Suffolk: D-Day for 66 hectare Barnham solar farm
- Credit: Archant
One of the biggest solar farms in the UK has been recommended for approval despite claims from conservation groups and civic leaders that it could cause environmental and archaeological damage.
Under the proposals, a total of 118,900 solar panels would be installed on six closely related parcels of land at West Farm, Barnham, near Bury St Edmunds, capable of generating 29 megawatts of power.
The application for the 66 hectare site by Elveden Farms Ltd, which will be discussed today at a St Edmundsbury Borough Council development control committee, includes land within the Breckland Site of Special Scientific Interest (SSSI) and Breckland Special Protection Area (SPA), designated for its population of rare stone curlew.
The Elveden Estate insists the proposal has been designed to reduce negative impacts on these areas while protecting and improving “the existing biodiversity and ecology value of the site” by creating grassland under the panels that would function as wildlife corridors and habitats.
But Barnham Parish Council said the application was “totally inappropriate and environmentally damaging” and suggested the Breckland SSSI would suffer “irrecoverable damage” if the solar farm went ahead.
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Writing to planners, Ian Clark, chairman of the council, also raised concerns about the possibility that West Farm could be contain archaeology of national importance, like those found at two neighbouring sites in Elveden and East Farm, Barnham.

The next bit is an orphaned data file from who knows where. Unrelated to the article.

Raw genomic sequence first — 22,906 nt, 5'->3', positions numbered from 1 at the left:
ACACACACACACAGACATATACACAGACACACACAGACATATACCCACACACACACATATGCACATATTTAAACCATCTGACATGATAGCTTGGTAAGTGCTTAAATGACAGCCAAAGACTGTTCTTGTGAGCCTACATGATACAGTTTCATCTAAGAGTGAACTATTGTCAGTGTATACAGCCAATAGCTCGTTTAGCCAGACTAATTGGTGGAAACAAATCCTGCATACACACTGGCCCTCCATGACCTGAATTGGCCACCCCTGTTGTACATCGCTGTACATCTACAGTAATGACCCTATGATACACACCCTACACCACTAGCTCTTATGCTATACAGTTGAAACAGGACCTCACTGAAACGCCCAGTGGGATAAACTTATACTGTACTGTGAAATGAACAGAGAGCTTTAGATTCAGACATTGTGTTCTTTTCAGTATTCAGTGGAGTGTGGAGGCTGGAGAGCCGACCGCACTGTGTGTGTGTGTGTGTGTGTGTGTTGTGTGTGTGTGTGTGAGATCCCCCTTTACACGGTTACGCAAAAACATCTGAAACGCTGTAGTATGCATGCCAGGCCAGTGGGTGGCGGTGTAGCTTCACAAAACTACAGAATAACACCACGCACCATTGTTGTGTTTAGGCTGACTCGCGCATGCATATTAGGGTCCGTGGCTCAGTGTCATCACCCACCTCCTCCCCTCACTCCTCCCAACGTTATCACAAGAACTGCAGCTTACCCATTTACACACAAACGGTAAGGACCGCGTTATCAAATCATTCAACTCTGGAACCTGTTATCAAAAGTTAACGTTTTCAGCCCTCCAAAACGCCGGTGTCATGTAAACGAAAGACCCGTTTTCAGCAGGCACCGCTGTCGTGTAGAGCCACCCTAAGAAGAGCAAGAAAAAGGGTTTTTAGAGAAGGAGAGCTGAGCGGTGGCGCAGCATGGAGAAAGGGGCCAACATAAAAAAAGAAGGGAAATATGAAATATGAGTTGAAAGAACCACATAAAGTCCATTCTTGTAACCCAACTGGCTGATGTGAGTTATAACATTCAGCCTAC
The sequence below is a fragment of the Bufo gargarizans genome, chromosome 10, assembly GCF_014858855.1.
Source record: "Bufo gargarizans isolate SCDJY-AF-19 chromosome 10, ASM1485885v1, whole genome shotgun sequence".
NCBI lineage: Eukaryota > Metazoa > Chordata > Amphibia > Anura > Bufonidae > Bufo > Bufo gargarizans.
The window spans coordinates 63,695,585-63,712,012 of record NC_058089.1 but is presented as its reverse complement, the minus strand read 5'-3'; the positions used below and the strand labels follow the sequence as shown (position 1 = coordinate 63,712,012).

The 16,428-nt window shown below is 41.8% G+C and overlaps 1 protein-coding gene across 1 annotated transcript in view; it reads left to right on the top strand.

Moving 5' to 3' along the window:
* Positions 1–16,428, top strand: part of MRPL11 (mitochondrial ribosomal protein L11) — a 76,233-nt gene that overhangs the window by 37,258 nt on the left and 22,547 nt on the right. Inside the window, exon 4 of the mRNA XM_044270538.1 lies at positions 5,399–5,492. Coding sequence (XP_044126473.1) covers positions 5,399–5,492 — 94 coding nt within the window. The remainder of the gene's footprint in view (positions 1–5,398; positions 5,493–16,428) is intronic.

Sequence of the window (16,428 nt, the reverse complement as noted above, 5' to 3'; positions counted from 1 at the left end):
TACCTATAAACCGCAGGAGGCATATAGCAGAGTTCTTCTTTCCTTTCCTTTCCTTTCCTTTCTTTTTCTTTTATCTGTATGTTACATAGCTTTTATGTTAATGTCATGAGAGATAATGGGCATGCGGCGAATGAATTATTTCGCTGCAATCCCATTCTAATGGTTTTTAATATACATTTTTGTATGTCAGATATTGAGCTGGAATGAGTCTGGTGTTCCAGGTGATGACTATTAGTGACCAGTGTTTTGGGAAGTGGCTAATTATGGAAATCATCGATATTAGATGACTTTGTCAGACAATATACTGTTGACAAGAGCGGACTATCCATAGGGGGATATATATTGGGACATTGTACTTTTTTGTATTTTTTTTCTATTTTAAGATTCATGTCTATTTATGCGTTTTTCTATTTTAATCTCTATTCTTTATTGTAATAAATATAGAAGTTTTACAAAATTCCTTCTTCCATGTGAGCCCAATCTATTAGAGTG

He added: “Due to the possible environmental harm, the probable archaeological damage, the likely amenity impairment, the conflict with policies of St Edmunds Borough Council and the lack of any benefit to our parishioners, we would strongly urge rejection of this unacceptable application.”
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Fiona Cairns, director of Suffolk Preservation Society, said in a letter to planners that the farm would be a “highly visible alien feature” within the Breckland landscape and would result in the loss of a significant greenfield site.
But speaking when the application was submitted, Jim Rudderham, forestry and conservation manager for Elveden Estate and Farms, said the site had been chosen because it was “invisible” from main roads and was land of low agricultural yield. He added that the array would encourage natural vegetation between the panels and provide protected feeding areas for pairs of rare stone curlews in the area.